Technical Surveillance Countermeasures

By November 24, 2015Surveillance

TSCM stands for Technical Surveillance Countermeasures, a process known also known as electronic counter-surveillance, colloquially referred to as a “bug sweep”. Sweeping for bugs is one of the most technically advanced services that private investigators can offer, because it requires an array of expensive equipment along with trained experts who are aware of the proper techniques to use the equipment correctly.

How is Bug Sweeping Performed?

While they may look simple in movies and on TV, bug sweeps are actually very difficult to perform. A trained experttechnical-surveillance-countermeasures must use a practiced methodology adapted to defeat the attacker’s technology and the attacker themselves, who may have taken steps to avoid detection.

Most common surveillance devices emit some sort of radio frequency to transmit data, so a TSCM expert will start by attempting to detect a radio signal. At its most basic level, using bug sweeping equipment is like tuning a radio. The bug is transmitting a radio signal containing the surveillance information being collected, be it video, audio or another kind of data. The operator must simply tune their bug sweeping device the the right frequency to catch the radio signal, just like tuning your car radio to catch the news.

This will only defeat the most basic of bugs however, because attackers may avoid detection using techniques like burst transmission or spread spectrum transmission. A burst transmission device collects information over a period of time, then sends it out all at once in a short burst, so the person sweeping for bugs won’t detect a signal unless they’re listening at exactly the right time. Spread spectrum transmission on the other hand, spreads the signal over a larger spectrum of radio frequency than a normal radio transmission, so that the signal is too quiet to be picked up unless the Technical Surveillance Countermeasures equipment is specially attuned to catch the correct spread spectrum transmission.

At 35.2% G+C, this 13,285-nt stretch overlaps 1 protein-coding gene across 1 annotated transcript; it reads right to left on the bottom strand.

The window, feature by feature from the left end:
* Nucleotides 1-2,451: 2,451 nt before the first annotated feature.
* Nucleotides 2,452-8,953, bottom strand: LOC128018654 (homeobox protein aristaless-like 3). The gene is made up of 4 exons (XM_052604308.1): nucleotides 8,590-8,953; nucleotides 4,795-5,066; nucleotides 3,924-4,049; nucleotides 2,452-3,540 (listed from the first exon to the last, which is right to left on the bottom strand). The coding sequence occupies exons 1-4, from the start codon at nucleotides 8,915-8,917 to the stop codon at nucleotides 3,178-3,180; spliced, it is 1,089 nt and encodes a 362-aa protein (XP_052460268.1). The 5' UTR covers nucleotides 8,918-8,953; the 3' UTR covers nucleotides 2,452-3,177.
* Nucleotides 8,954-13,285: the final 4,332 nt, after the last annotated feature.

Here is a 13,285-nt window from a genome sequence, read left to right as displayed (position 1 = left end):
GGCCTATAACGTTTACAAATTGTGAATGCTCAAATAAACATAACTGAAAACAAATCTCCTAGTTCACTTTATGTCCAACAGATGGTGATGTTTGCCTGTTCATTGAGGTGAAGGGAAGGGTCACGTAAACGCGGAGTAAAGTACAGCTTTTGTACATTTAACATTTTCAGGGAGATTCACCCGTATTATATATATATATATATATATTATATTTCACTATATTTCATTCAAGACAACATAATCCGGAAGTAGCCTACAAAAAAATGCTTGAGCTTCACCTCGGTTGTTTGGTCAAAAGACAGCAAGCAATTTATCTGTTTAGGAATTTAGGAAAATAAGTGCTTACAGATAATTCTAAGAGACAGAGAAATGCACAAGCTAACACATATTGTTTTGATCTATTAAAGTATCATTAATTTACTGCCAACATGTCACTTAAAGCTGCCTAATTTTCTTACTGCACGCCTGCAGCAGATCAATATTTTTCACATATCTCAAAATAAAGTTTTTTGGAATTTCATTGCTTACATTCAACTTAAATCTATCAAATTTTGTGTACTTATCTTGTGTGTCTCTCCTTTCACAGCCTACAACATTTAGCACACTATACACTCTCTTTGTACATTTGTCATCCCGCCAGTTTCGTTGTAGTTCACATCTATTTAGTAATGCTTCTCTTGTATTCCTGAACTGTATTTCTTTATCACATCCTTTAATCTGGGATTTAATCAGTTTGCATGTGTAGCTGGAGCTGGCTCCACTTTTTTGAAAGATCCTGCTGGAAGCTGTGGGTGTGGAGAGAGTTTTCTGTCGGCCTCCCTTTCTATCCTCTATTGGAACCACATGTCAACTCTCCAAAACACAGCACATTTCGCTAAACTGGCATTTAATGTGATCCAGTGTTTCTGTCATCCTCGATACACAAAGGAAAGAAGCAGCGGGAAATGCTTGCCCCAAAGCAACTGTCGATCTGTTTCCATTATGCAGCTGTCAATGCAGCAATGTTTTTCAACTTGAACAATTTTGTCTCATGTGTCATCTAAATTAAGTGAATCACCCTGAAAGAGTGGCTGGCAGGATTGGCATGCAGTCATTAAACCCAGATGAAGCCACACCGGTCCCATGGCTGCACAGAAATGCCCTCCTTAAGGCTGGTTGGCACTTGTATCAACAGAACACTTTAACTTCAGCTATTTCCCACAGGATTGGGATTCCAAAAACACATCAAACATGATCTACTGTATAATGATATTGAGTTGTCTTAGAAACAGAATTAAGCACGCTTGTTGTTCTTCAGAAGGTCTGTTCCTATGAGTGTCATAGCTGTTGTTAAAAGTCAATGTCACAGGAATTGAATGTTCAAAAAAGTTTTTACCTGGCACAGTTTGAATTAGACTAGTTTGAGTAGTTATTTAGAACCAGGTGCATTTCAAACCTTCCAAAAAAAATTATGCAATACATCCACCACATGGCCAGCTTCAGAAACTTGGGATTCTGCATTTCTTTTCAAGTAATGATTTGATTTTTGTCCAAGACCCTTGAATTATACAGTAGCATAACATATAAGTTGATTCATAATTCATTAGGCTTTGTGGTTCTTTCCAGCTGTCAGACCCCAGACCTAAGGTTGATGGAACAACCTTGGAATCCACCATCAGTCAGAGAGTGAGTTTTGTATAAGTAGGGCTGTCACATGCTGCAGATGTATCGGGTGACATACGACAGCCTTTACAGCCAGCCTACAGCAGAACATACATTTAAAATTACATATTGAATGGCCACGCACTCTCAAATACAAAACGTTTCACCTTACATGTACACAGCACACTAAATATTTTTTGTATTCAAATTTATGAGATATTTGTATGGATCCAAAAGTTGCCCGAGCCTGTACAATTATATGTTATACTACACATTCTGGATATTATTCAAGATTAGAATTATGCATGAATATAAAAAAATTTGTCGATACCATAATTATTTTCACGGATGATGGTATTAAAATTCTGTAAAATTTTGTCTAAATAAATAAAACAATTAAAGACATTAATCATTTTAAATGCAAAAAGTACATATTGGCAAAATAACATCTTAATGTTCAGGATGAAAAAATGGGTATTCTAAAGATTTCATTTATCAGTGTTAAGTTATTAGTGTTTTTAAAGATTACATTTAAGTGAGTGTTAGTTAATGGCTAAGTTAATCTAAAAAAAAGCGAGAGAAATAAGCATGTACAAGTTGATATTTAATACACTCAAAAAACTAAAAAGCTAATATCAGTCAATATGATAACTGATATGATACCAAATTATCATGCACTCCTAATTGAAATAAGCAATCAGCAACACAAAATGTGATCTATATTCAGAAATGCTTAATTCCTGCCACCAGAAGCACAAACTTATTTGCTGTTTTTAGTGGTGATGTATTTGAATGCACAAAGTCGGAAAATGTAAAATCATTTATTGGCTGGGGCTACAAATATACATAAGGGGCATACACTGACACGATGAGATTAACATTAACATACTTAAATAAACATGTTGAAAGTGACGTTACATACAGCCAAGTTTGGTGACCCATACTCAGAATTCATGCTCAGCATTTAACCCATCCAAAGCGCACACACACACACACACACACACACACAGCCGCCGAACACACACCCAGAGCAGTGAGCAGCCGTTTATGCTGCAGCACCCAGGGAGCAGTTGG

technical-surveillance-countermeasures-2Some surveillance equipment on the other hand doesn’t produce radio waves. These surveillance devices simply record information for later when the attacker has the opportunity to come back and collect the bug. To detect these devices the person sweeping for bugs can use a device that detects the magnetic fields given off by all computerized technology, or use thermal cameras to detect a heat signature. However, this may be impossible if the bug is in an office of another place filled with electronic devices because they magnetic fields and heat produced by other electronics will conceal the bug. In this case the bug often must be found through old fashioned physical searching.

Types Of Technical Surveillance Countermeasures Equipment

These are a few of the most common kinds of bug sweep equipment:

  • Multimeter – A basic scientific tool that can detect electrical currents.
  • Time-domain reflectometer (TDR) – Used to test the integrity of phone lines.
  • Frequency scanner with a range of antennas and filters – Used to scan for radio frequencies.
  • Spectrum analyzer and vector signal analyzer – Used for more advanced analysis of threatening and non threatening radio signals.
  • Nonlinear junction detector – Used to detect other hidden eavesdropping devices.
  • Portable x-ray machine – Used to look for bugs inside of walls and objects.
  • Computer security devices – Used to detect computer-related threats.
  • Flashlight and traditional tools – These are used when all the high tech gadgets fail and you need to go in manually.

Alternatively the tools are used if a bug is found but needs to be manually extracted.

As you can see, bug sweeping is a complicated process that requires not only huge number of gadgets, but also knowledge of how attackers operate, such as where they place their bugs and how they use them. So while it may have looked easy on that episode of Miami Vice, in reality, it’s best left to the professionals.

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